After reading the Bhagavad Gita as interpreted by Gandhi (which I was absolutely blown away by, and which also paralleled a lot of my current ideals) and subsequently having read the stuff by Tolstoy (specifically What Then Must We Do? and A Confession) I became compelled to read the Gospel of Christ. My immediate compulsion, in fact, was to read the entire New Testament. I have yet to do so, but I did read the four Gospels. Interestingly, although having been raised Catholic, I never read the Bible. I find this to be common among Christians and former Christians. This is a fascinating anomaly to me, as it seems counterintuitive that so many people can profess faith in a man's divinity without having ever even read the closest thing we have to an account of his life.
My interest in the Gospel came primarily from Tolstoy's fascination with the "Sermon on the Mount," which is the main teaching that Christ was supposed to have given to his followers. Tolstoy was excommunicated from the Orthodox Church for his writings and views on Christianity, as his interpretation of the Gospel led him to believe that Christ himself was something of an anarcho-pacifist. Reading the synoptic Gospels affirmed to me Tolstoy's belief about Christ's message. To clarify, the synoptic Gospels are the first three, Matt, Mark, and Luke, and are the most relevant, as their narratives are very parallel and they were most likely written before the Gospel of John was. The Gospel of John seemed, to me, wildly different, and much of it seemed as though it were written as a response to various questions people would have had about the relation of Jewish law to the new Christian theology at the time. John seemed like a weird sales pitch, to me.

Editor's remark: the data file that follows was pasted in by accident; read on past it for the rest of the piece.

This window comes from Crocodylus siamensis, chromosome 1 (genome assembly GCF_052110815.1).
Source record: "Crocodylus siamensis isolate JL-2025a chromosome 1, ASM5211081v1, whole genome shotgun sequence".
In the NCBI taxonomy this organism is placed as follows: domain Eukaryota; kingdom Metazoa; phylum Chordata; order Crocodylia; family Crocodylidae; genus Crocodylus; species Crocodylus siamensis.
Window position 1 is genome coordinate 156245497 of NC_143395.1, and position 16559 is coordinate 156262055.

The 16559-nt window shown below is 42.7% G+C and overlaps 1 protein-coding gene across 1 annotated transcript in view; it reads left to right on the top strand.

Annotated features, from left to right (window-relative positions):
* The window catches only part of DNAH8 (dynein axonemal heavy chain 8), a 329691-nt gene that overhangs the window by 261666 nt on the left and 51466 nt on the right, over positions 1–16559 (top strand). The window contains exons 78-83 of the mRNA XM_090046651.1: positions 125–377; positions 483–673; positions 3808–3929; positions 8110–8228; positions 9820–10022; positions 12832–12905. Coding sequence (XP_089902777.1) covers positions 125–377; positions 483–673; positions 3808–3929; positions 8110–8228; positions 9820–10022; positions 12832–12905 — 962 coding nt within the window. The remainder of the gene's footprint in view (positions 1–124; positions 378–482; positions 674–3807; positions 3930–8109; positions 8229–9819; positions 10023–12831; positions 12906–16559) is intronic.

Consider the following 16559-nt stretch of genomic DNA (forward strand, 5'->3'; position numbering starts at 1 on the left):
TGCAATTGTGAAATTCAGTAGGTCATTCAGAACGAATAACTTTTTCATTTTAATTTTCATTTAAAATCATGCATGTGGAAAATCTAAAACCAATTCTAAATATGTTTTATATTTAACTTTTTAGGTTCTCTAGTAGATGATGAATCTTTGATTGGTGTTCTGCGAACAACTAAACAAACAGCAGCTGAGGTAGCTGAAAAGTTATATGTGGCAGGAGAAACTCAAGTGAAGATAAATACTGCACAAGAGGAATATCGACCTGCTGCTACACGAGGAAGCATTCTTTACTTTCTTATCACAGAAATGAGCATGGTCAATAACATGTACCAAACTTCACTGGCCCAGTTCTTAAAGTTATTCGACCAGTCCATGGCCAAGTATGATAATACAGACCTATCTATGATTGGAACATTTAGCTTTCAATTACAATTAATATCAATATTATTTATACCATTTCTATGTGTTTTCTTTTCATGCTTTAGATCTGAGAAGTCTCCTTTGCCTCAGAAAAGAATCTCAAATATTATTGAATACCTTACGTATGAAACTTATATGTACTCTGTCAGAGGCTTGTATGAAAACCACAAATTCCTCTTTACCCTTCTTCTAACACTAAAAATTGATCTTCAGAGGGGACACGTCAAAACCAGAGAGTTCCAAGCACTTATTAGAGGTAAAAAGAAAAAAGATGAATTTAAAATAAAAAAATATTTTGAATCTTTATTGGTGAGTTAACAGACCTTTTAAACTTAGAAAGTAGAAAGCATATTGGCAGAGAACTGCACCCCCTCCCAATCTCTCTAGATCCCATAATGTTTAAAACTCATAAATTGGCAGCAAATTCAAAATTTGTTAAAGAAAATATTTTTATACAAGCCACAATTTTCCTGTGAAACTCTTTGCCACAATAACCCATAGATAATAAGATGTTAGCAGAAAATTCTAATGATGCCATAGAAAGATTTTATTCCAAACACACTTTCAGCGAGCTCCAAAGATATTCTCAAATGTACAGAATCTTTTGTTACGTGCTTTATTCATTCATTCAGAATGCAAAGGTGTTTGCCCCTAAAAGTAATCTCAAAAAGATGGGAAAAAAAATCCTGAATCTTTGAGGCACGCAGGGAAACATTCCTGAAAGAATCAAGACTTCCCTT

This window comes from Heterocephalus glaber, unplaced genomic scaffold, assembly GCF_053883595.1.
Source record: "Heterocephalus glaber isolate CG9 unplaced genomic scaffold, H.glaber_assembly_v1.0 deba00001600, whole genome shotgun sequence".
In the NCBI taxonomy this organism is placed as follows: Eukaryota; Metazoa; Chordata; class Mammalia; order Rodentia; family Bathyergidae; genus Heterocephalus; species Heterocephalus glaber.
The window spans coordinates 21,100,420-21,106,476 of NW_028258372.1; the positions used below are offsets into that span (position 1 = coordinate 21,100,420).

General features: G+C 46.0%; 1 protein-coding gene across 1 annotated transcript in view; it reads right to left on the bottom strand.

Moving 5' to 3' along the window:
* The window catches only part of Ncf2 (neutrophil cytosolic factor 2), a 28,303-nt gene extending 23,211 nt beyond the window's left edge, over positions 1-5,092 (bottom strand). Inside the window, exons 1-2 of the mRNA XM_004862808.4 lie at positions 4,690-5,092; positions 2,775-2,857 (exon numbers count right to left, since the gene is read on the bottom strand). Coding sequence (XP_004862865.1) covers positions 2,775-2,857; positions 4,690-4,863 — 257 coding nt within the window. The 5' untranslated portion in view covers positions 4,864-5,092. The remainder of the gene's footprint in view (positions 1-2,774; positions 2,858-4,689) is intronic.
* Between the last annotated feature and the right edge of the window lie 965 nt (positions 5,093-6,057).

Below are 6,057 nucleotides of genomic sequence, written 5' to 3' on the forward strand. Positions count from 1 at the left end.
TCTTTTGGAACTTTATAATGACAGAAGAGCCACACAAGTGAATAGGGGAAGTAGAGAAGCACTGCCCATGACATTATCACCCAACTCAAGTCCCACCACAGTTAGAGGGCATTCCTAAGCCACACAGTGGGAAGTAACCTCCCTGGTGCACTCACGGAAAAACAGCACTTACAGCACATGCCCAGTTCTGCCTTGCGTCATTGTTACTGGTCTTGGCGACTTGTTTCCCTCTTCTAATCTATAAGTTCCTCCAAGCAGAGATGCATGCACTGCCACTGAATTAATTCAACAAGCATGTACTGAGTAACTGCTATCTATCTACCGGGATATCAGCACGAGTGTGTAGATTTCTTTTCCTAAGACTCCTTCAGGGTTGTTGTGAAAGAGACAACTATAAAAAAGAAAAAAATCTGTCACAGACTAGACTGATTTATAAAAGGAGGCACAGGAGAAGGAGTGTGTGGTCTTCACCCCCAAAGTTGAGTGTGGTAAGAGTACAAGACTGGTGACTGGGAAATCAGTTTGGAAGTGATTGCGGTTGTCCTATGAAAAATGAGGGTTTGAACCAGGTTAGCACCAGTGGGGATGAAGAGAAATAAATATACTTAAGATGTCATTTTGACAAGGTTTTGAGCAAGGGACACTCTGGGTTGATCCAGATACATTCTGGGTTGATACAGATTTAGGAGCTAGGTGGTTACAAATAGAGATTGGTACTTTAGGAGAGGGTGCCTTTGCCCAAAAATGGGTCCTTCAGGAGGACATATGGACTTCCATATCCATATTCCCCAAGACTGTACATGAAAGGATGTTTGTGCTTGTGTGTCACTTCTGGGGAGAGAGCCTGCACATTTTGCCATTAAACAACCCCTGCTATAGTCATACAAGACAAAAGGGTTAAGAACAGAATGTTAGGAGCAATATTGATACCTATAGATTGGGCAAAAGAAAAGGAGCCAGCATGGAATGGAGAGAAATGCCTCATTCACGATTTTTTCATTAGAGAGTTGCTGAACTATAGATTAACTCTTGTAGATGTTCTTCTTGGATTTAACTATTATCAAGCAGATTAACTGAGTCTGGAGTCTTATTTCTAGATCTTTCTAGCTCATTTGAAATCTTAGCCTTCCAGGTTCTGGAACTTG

I don't have any beliefs that I would call religious, and my interest in the words of Christ is a philosophical interest. I find that lifestyle the prescribed by Christ in the first three Gospels is indeed one of complete pacifism, extreme physical austerity, and overwhelming love and forgiveness. It was funny to be reading all of this during the Republican primary race, in which a big group of Christian men seemed bound and determined to do everything they could to violate pretty much everything Christ ever said. I wonder if those gentlemen have read the Gospels? Are they reading a special Gospel I haven't heard about? Or perhaps dyslexia is to blame for their gross misinterpretation...?